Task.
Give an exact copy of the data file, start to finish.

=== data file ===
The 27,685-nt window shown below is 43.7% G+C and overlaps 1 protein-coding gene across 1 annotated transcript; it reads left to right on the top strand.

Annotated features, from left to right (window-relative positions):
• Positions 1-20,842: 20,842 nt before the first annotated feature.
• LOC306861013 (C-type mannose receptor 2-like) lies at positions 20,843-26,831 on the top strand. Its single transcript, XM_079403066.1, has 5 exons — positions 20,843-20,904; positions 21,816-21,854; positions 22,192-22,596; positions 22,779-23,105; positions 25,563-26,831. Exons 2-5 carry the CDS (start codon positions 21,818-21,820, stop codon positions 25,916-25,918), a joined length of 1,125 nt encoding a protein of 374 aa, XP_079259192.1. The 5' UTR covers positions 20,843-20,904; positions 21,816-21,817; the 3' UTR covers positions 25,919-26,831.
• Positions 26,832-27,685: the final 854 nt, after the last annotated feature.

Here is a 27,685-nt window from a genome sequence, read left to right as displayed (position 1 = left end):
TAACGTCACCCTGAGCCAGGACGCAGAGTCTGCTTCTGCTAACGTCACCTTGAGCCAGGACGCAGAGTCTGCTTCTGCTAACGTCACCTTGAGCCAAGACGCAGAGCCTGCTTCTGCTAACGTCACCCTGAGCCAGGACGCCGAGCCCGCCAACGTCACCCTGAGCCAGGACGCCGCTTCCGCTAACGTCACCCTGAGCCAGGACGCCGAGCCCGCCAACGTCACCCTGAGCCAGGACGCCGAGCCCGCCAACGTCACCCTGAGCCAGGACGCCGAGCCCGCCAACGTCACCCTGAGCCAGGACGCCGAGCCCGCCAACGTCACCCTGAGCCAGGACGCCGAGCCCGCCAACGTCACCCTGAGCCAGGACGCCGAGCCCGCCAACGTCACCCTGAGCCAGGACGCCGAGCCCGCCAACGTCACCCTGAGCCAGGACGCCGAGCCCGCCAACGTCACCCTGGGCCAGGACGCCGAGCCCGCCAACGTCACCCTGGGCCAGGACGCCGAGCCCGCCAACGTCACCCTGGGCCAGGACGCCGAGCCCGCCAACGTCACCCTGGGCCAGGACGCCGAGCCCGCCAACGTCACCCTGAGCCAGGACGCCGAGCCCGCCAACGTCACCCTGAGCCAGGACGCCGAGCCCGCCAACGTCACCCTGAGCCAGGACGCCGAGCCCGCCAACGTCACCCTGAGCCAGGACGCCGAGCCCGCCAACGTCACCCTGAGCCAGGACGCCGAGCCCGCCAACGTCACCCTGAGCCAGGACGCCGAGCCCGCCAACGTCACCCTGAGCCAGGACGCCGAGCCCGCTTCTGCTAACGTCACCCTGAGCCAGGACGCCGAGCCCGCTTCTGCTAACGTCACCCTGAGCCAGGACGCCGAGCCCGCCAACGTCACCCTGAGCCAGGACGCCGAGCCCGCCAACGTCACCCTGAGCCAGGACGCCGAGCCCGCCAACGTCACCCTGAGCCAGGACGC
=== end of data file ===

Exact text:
The 27,685-nt window shown below is 43.7% G+C and overlaps 1 protein-coding gene across 1 annotated transcript; it reads left to right on the top strand.

Annotated features, from left to right (window-relative positions):
• Positions 1-20,842: 20,842 nt before the first annotated feature.
• LOC306861013 (C-type mannose receptor 2-like) lies at positions 20,843-26,831 on the top strand. Its single transcript, XM_079403066.1, has 5 exons — positions 20,843-20,904; positions 21,816-21,854; positions 22,192-22,596; positions 22,779-23,105; positions 25,563-26,831. Exons 2-5 carry the CDS (start codon positions 21,818-21,820, stop codon positions 25,916-25,918), a joined length of 1,125 nt encoding a protein of 374 aa, XP_079259192.1. The 5' UTR covers positions 20,843-20,904; positions 21,816-21,817; the 3' UTR covers positions 25,919-26,831.
• Positions 26,832-27,685: the final 854 nt, after the last annotated feature.

Here is a 27,685-nt window from a genome sequence, read left to right as displayed (position 1 = left end):
TAACGTCACCCTGAGCCAGGACGCAGAGTCTGCTTCTGCTAACGTCACCTTGAGCCAGGACGCAGAGTCTGCTTCTGCTAACGTCACCTTGAGCCAAGACGCAGAGCCTGCTTCTGCTAACGTCACCCTGAGCCAGGACGCCGAGCCCGCCAACGTCACCCTGAGCCAGGACGCCGCTTCCGCTAACGTCACCCTGAGCCAGGACGCCGAGCCCGCCAACGTCACCCTGAGCCAGGACGCCGAGCCCGCCAACGTCACCCTGAGCCAGGACGCCGAGCCCGCCAACGTCACCCTGAGCCAGGACGCCGAGCCCGCCAACGTCACCCTGAGCCAGGACGCCGAGCCCGCCAACGTCACCCTGAGCCAGGACGCCGAGCCCGCCAACGTCACCCTGAGCCAGGACGCCGAGCCCGCCAACGTCACCCTGAGCCAGGACGCCGAGCCCGCCAACGTCACCCTGGGCCAGGACGCCGAGCCCGCCAACGTCACCCTGGGCCAGGACGCCGAGCCCGCCAACGTCACCCTGGGCCAGGACGCCGAGCCCGCCAACGTCACCCTGGGCCAGGACGCCGAGCCCGCCAACGTCACCCTGAGCCAGGACGCCGAGCCCGCCAACGTCACCCTGAGCCAGGACGCCGAGCCCGCCAACGTCACCCTGAGCCAGGACGCCGAGCCCGCCAACGTCACCCTGAGCCAGGACGCCGAGCCCGCCAACGTCACCCTGAGCCAGGACGCCGAGCCCGCCAACGTCACCCTGAGCCAGGACGCCGAGCCCGCCAACGTCACCCTGAGCCAGGACGCCGAGCCCGCTTCTGCTAACGTCACCCTGAGCCAGGACGCCGAGCCCGCTTCTGCTAACGTCACCCTGAGCCAGGACGCCGAGCCCGCCAACGTCACCCTGAGCCAGGACGCCGAGCCCGCCAACGTCACCCTGAGCCAGGACGCCGAGCCCGCCAACGTCACCCTGAGCCAGGACGC